AI-powered smart assistants would be extremely critical to help push the needle on making executive decisions with accuracy and speed. With intelligent bots, executives can be provided updates on the most critical metrics that they care for at the right time when they need them. With AI, it is possible to personalize the insights that are sent to executives – so that they are able to drill down and understand the basis for each metric.
Corporate boards and executives also need to take the long term view of how their companies evolve to thrive in the future. This requires intelligent bets to be taken on budgetary spending – for both organic and inorganic activities. How much money needs to be realistically spent on Research and Development activity and how it can it help corporations maintain larger moats against their competition? Can corporations look at inorganic acquisitions to accelerate the growth of synergistic capabilities that can form much more compelling value propositions?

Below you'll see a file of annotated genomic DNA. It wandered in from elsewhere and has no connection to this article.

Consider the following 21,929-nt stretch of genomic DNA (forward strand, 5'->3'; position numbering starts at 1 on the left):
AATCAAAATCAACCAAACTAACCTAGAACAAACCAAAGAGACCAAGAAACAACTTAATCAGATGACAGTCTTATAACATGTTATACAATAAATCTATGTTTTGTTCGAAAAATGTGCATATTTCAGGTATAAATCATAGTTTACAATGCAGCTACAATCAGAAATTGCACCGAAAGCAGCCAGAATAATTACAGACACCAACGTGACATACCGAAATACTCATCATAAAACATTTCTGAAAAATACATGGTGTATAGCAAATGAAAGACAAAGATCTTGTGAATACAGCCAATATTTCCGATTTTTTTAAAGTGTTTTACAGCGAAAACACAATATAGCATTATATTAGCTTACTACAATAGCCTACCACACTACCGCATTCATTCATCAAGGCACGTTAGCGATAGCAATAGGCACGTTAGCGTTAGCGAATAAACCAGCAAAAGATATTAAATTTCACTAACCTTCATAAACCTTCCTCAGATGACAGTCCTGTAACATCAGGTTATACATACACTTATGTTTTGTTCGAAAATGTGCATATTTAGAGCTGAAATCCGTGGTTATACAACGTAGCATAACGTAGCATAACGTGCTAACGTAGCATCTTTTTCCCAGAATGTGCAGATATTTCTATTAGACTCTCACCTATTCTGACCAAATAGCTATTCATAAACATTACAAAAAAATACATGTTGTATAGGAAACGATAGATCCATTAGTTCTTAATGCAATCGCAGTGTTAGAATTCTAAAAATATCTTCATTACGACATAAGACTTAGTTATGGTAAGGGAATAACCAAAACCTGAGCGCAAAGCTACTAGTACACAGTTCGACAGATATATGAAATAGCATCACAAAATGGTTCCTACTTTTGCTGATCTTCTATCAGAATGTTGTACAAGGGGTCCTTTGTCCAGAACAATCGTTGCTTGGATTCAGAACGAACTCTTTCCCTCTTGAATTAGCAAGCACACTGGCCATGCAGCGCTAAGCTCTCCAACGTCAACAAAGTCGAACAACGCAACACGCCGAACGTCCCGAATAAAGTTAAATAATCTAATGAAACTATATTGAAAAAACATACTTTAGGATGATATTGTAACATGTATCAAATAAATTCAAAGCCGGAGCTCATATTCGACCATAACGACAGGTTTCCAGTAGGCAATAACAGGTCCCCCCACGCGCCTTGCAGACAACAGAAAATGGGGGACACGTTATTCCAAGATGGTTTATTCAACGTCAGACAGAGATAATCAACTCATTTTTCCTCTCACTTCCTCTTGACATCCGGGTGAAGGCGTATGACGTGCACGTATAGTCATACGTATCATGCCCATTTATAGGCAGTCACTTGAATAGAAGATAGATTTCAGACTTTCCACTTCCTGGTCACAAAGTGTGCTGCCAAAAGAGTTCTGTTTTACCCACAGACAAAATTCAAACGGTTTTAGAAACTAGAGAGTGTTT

AI will soon be able to provide comprehensive answers to such questions. By leveraging data from multiple sources combined with intelligent algorithms, AI will be able to weigh these multiple options and identify which one is best suited for each unique situations. In this way again, AI can help executives forecast which decisions can have maximum impact on financial metrics and model the long-term health of the organization.